Sunday, September 14, 2008

Tabula Rasa

(I know.)

I've never been particularly satisfied with using the mouse for digital art; it's not particularly intuitive, and it strains the arm and hand in a way that the pencil/pen doesn't, so I've often looked into the idea of using a graphics tablet. However, I've never taken the plunge because, despite being a gamer for decades, I've always been concerned about how the hand/eye coordination thing is going to work; the very concept of "drawing" at the desk but having the results appear somewhere else bothers me slightly. And I don't know anyone local or well enough that has a tablet that I could borrow and try out. Also, the things have been hideously expensive up until very recently. So it's always been a case of a lot of umming and ahing and not much tabletting.

So birthdays are good, because people can buy you what they like, and you don't have to worry about the burden of buyer's remorse, even if the gift is rubbish (it's not) and will spend the rest of its life shunned at the back of a cupboard (it won't). This year, I got a Wacom Bamboo One, and while I haven't done much with it yet, I've had a bit of a play, and I think I can work with it. It is weird, but not in the insurmountable way I thought it would be. It will take a lot of practice before I'm anywhere near competent with it, but it should be good enough for my purposes; at the moment, I mainly use the computer for colouring and lettering, but I could see myself drawing directly on the screen once I'm more confident with the gear.

One question though: how is the pen powered? It's very light, so I don't think there's a battery in there, yet it has to be powered somehow for the buttons to work. Doesn't it? I'm confused, and the minimal documentation isn't very helpful. This is the kind of thing that occupies my thoughts, so do help if you can.


  1. Can't help with the question - although now it's bugging me too.
    I read an interview with an illustrator who moved over to drawing directly onto computer and he made a brilliant point; he no longer looks at the pen/pencil, just at the results. That made a hell of a lot of sense and totally over rode my problems about the hand/eye co-ordination stuff.
    Doubt I'll go over to fully digital drawing (I like paper), but I'm having a go at digital painting and quite enjoying it.

  2. The power's all in the tablet innit, it can sense where the pen's hovering through its er, pen sensing technology. I've used Wacoms but my el cheapo Trust tablet I bought years ago has a battery in the pen, which annoying keeps coming unscrewed. If the A5 Wacoms are becoming affordable, I may upgrade.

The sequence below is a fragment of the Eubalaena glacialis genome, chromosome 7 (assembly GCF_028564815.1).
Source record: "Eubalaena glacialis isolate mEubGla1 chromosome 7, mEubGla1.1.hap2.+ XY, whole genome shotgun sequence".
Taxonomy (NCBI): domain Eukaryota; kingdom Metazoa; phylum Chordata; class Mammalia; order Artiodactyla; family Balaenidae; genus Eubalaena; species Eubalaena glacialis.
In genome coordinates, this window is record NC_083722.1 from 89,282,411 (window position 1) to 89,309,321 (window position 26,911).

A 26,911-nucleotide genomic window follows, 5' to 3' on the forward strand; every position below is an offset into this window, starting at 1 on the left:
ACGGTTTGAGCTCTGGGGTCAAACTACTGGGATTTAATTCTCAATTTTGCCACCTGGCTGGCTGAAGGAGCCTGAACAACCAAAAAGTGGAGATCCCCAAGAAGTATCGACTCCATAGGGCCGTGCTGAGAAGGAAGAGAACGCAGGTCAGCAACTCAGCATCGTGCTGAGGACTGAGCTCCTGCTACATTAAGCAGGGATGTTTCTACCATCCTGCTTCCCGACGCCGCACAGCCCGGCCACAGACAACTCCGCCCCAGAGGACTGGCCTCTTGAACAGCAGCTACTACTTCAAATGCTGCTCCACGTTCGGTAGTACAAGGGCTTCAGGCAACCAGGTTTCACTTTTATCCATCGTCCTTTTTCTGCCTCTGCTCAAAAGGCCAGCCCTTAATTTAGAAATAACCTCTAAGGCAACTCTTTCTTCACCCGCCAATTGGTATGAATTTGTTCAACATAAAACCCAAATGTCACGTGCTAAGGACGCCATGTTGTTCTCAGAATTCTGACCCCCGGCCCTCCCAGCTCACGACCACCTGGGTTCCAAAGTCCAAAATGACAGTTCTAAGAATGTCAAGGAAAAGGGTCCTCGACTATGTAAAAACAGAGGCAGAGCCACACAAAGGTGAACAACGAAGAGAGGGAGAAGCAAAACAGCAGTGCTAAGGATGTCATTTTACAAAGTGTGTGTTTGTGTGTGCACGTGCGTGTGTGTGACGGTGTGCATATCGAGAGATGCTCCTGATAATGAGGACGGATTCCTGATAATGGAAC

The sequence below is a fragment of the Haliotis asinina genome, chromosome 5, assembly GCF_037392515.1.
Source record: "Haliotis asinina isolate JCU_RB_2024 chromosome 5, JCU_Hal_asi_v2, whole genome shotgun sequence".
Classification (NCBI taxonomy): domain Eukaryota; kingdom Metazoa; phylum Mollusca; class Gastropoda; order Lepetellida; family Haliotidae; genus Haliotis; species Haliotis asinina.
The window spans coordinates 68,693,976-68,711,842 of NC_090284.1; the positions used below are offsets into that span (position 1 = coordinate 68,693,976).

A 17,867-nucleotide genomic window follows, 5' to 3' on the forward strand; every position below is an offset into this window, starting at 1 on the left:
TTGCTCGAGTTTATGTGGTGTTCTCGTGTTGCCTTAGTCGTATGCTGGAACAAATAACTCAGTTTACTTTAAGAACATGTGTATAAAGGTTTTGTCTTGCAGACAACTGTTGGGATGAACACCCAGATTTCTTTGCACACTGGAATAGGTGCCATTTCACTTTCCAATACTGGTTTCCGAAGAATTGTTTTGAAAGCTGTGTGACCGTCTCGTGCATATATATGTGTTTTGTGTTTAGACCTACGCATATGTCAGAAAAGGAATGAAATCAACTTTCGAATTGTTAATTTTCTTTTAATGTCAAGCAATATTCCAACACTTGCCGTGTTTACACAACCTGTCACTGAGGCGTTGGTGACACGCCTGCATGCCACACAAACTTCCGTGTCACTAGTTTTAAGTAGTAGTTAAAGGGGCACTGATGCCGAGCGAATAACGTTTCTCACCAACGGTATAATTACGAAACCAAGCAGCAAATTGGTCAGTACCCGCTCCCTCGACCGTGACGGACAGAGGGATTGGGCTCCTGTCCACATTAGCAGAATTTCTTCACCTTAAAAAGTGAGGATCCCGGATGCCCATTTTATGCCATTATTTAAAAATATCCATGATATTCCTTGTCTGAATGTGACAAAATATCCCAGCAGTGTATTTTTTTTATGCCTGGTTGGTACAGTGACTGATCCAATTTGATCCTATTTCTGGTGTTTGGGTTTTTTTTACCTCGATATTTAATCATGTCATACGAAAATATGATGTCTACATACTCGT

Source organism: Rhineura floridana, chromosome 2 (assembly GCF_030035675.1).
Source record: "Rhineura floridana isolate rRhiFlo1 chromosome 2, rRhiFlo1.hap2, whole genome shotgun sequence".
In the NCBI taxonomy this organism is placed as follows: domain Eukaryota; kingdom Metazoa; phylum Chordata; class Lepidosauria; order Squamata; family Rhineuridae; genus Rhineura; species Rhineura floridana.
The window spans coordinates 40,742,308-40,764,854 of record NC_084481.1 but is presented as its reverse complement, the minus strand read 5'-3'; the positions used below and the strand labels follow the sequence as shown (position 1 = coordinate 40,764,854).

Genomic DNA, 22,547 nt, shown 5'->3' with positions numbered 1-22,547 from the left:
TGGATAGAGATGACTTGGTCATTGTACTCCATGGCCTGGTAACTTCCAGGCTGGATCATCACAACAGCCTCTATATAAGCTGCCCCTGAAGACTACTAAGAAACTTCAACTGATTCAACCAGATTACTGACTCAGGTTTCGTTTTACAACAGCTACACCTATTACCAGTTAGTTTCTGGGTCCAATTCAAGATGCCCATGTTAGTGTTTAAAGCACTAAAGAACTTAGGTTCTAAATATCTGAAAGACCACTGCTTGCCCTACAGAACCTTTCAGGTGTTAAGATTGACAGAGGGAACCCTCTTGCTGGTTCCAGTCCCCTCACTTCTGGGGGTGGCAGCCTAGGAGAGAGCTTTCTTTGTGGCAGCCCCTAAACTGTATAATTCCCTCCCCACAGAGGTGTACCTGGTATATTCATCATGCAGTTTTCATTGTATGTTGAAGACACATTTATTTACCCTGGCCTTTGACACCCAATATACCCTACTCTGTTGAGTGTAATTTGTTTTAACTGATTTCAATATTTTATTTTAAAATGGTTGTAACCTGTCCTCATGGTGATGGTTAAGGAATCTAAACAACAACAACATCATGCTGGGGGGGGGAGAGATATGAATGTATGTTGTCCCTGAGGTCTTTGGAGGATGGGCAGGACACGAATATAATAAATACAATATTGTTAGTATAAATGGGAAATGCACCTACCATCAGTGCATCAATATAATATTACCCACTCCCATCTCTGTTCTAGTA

Like Paul says, watch the cursor onscreen rather than the tablet and pretend it's your pen tip. Some take to it better than others, but I couldn't do without mine these days.

  3. Well, that's the thing. Essentially it's a big laptop mouse pad, and I'm sure the position/pressure sensing works in the same way as those do. But how is it working out that the buttons are being pressed? I don't like the idea that the tablet is broadcasting energy into the air like that thing from the Action Force movie.

  4. You are the battery. You have unwittingly become a tool of the computer.

  5. That's probably not far off. I wouldn't be surprised if it were powered by body heat or movement or something.

  6. According to Wikipedia:

    "Passive tablets, most notably those by Wacom, make use of electromagnetic induction technology, where the horizontal and vertical wires of the tablet operate as both transmitting and receiving coils (as opposed to the wires of the RAND Tablet which only transmit). The tablet generates an electromagnetic signal, which is received by the LC circuit in the pen. The wires in the tablet then change to a receiving mode and read the signal generated by the pen. Modern arrangements also provide pressure sensitivity and one or more switches (similar to the buttons on a mouse), with the electronics for this information present in the pen itself, not the tablet. On older tablets, changing the pressure on the pen nub or pressing a switch changed the properties of the LC circuit, affecting the signal generated by the pen, which modern ones often encode a digital data stream onto the signal. By using electromagnetic signals, the tablet is able to sense the stylus position without the stylus having to even touch the surface, and powering the pen with this signal means that devices used with the tablet never need batteries. Wacom's patents don't permit their competitors to employ such techniques."

    I love my Graphire 4 and use it exclusively to draw my comic (when I work on it at all!) these days. I find apart from anything else it removes the old problem I had of drawing everything in skewed perspective due to the lack of an angled surface as I'm looking at the screen head on.

    Some movements are a bit tricky to do on the tablet, mainly big sweeping arcs etc, but I find it easy enough to zoom in and draw such things in shorter segments with very precise control.